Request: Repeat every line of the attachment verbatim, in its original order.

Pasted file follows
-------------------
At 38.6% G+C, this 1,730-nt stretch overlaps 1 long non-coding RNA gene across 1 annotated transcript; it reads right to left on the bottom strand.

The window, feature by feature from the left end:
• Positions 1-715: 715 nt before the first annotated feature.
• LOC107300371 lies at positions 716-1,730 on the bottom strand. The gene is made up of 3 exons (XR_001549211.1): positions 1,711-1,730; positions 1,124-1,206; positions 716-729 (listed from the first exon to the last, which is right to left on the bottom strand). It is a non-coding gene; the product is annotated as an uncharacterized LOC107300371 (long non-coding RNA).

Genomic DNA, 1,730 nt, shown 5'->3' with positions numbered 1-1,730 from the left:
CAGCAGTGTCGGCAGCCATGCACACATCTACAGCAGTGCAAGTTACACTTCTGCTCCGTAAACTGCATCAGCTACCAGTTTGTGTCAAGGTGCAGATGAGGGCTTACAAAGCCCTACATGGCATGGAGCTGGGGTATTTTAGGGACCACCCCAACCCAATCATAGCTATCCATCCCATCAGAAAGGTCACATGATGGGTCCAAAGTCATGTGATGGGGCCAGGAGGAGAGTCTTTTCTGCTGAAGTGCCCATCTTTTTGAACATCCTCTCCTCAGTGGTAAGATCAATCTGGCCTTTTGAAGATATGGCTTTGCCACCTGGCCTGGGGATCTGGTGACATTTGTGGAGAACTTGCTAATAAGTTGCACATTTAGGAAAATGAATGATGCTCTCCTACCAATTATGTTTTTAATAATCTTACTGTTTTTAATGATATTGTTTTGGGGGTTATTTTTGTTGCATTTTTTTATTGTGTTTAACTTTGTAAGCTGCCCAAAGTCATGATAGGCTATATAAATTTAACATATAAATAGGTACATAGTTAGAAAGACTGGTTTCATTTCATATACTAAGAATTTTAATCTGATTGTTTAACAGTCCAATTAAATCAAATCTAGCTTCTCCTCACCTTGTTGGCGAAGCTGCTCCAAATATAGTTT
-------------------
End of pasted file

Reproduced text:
At 38.6% G+C, this 1,730-nt stretch overlaps 1 long non-coding RNA gene across 1 annotated transcript; it reads right to left on the bottom strand.

The window, feature by feature from the left end:
• Positions 1-715: 715 nt before the first annotated feature.
• LOC107300371 lies at positions 716-1,730 on the bottom strand. The gene is made up of 3 exons (XR_001549211.1): positions 1,711-1,730; positions 1,124-1,206; positions 716-729 (listed from the first exon to the last, which is right to left on the bottom strand). It is a non-coding gene; the product is annotated as an uncharacterized LOC107300371 (long non-coding RNA).

Genomic DNA, 1,730 nt, shown 5'->3' with positions numbered 1-1,730 from the left:
CAGCAGTGTCGGCAGCCATGCACACATCTACAGCAGTGCAAGTTACACTTCTGCTCCGTAAACTGCATCAGCTACCAGTTTGTGTCAAGGTGCAGATGAGGGCTTACAAAGCCCTACATGGCATGGAGCTGGGGTATTTTAGGGACCACCCCAACCCAATCATAGCTATCCATCCCATCAGAAAGGTCACATGATGGGTCCAAAGTCATGTGATGGGGCCAGGAGGAGAGTCTTTTCTGCTGAAGTGCCCATCTTTTTGAACATCCTCTCCTCAGTGGTAAGATCAATCTGGCCTTTTGAAGATATGGCTTTGCCACCTGGCCTGGGGATCTGGTGACATTTGTGGAGAACTTGCTAATAAGTTGCACATTTAGGAAAATGAATGATGCTCTCCTACCAATTATGTTTTTAATAATCTTACTGTTTTTAATGATATTGTTTTGGGGGTTATTTTTGTTGCATTTTTTTATTGTGTTTAACTTTGTAAGCTGCCCAAAGTCATGATAGGCTATATAAATTTAACATATAAATAGGTACATAGTTAGAAAGACTGGTTTCATTTCATATACTAAGAATTTTAATCTGATTGTTTAACAGTCCAATTAAATCAAATCTAGCTTCTCCTCACCTTGTTGGCGAAGCTGCTCCAAATATAGTTT